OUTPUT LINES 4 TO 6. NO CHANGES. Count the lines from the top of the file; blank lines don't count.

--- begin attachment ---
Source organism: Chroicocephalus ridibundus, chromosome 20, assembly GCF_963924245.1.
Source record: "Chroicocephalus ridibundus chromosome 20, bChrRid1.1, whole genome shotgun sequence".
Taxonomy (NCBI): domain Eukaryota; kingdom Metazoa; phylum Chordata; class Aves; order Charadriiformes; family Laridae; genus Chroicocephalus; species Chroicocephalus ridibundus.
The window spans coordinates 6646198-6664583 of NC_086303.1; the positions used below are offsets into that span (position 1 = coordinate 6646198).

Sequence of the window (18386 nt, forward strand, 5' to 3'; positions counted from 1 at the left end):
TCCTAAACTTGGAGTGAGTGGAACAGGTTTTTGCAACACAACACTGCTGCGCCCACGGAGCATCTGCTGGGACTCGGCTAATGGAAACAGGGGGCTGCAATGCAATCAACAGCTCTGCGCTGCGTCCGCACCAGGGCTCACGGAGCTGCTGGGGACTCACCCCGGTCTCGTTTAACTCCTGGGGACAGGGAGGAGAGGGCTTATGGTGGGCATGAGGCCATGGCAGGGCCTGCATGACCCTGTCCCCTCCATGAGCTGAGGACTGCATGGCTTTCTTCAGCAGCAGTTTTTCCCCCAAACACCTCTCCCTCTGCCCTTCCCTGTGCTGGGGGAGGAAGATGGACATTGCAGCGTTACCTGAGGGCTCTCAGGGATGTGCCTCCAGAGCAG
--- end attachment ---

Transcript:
The window spans coordinates 6646198-6664583 of NC_086303.1; the positions used below are offsets into that span (position 1 = coordinate 6646198).

Sequence of the window (18386 nt, forward strand, 5' to 3'; positions counted from 1 at the left end):
TCCTAAACTTGGAGTGAGTGGAACAGGTTTTTGCAACACAACACTGCTGCGCCCACGGAGCATCTGCTGGGACTCGGCTAATGGAAACAGGGGGCTGCAATGCAATCAACAGCTCTGCGCTGCGTCCGCACCAGGGCTCACGGAGCTGCTGGGGACTCACCCCGGTCTCGTTTAACTCCTGGGGACAGGGAGGAGAGGGCTTATGGTGGGCATGAGGCCATGGCAGGGCCTGCATGACCCTGTCCCCTCCATGAGCTGAGGACTGCATGGCTTTCTTCAGCAGCAGTTTTTCCCCCAAACACCTCTCCCTCTGCCCTTCCCTGTGCTGGGGGAGGAAGATGGACATTGCAGCGTTACCTGAGGGCTCTCAGGGATGTGCCTCCAGAGCAG